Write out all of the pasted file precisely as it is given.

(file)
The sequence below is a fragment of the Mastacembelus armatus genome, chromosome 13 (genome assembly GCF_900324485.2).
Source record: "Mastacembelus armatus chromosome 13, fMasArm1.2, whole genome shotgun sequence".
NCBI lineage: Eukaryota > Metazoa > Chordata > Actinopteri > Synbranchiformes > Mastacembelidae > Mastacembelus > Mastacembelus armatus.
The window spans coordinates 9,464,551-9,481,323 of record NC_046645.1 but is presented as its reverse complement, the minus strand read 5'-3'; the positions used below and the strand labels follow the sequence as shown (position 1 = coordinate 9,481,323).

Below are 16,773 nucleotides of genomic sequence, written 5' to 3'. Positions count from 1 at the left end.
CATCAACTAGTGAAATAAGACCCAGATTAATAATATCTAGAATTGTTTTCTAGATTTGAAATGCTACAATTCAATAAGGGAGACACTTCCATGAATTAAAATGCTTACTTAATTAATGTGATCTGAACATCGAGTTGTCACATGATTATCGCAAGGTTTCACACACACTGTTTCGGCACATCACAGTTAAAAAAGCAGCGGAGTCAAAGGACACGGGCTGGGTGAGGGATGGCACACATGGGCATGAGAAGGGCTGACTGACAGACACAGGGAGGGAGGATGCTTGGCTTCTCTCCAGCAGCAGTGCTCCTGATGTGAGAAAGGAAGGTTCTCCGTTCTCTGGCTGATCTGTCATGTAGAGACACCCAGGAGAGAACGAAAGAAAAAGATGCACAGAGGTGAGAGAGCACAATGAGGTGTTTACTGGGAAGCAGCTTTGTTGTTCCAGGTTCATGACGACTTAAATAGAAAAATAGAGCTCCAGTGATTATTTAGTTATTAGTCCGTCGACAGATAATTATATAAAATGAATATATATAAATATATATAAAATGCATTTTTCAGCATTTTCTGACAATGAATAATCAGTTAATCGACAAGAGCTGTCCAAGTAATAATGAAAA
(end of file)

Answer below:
The sequence below is a fragment of the Mastacembelus armatus genome, chromosome 13 (genome assembly GCF_900324485.2).
Source record: "Mastacembelus armatus chromosome 13, fMasArm1.2, whole genome shotgun sequence".
NCBI lineage: Eukaryota > Metazoa > Chordata > Actinopteri > Synbranchiformes > Mastacembelidae > Mastacembelus > Mastacembelus armatus.
The window spans coordinates 9,464,551-9,481,323 of record NC_046645.1 but is presented as its reverse complement, the minus strand read 5'-3'; the positions used below and the strand labels follow the sequence as shown (position 1 = coordinate 9,481,323).

Below are 16,773 nucleotides of genomic sequence, written 5' to 3'. Positions count from 1 at the left end.
CATCAACTAGTGAAATAAGACCCAGATTAATAATATCTAGAATTGTTTTCTAGATTTGAAATGCTACAATTCAATAAGGGAGACACTTCCATGAATTAAAATGCTTACTTAATTAATGTGATCTGAACATCGAGTTGTCACATGATTATCGCAAGGTTTCACACACACTGTTTCGGCACATCACAGTTAAAAAAGCAGCGGAGTCAAAGGACACGGGCTGGGTGAGGGATGGCACACATGGGCATGAGAAGGGCTGACTGACAGACACAGGGAGGGAGGATGCTTGGCTTCTCTCCAGCAGCAGTGCTCCTGATGTGAGAAAGGAAGGTTCTCCGTTCTCTGGCTGATCTGTCATGTAGAGACACCCAGGAGAGAACGAAAGAAAAAGATGCACAGAGGTGAGAGAGCACAATGAGGTGTTTACTGGGAAGCAGCTTTGTTGTTCCAGGTTCATGACGACTTAAATAGAAAAATAGAGCTCCAGTGATTATTTAGTTATTAGTCCGTCGACAGATAATTATATAAAATGAATATATATAAATATATATAAAATGCATTTTTCAGCATTTTCTGACAATGAATAATCAGTTAATCGACAAGAGCTGTCCAAGTAATAATGAAAA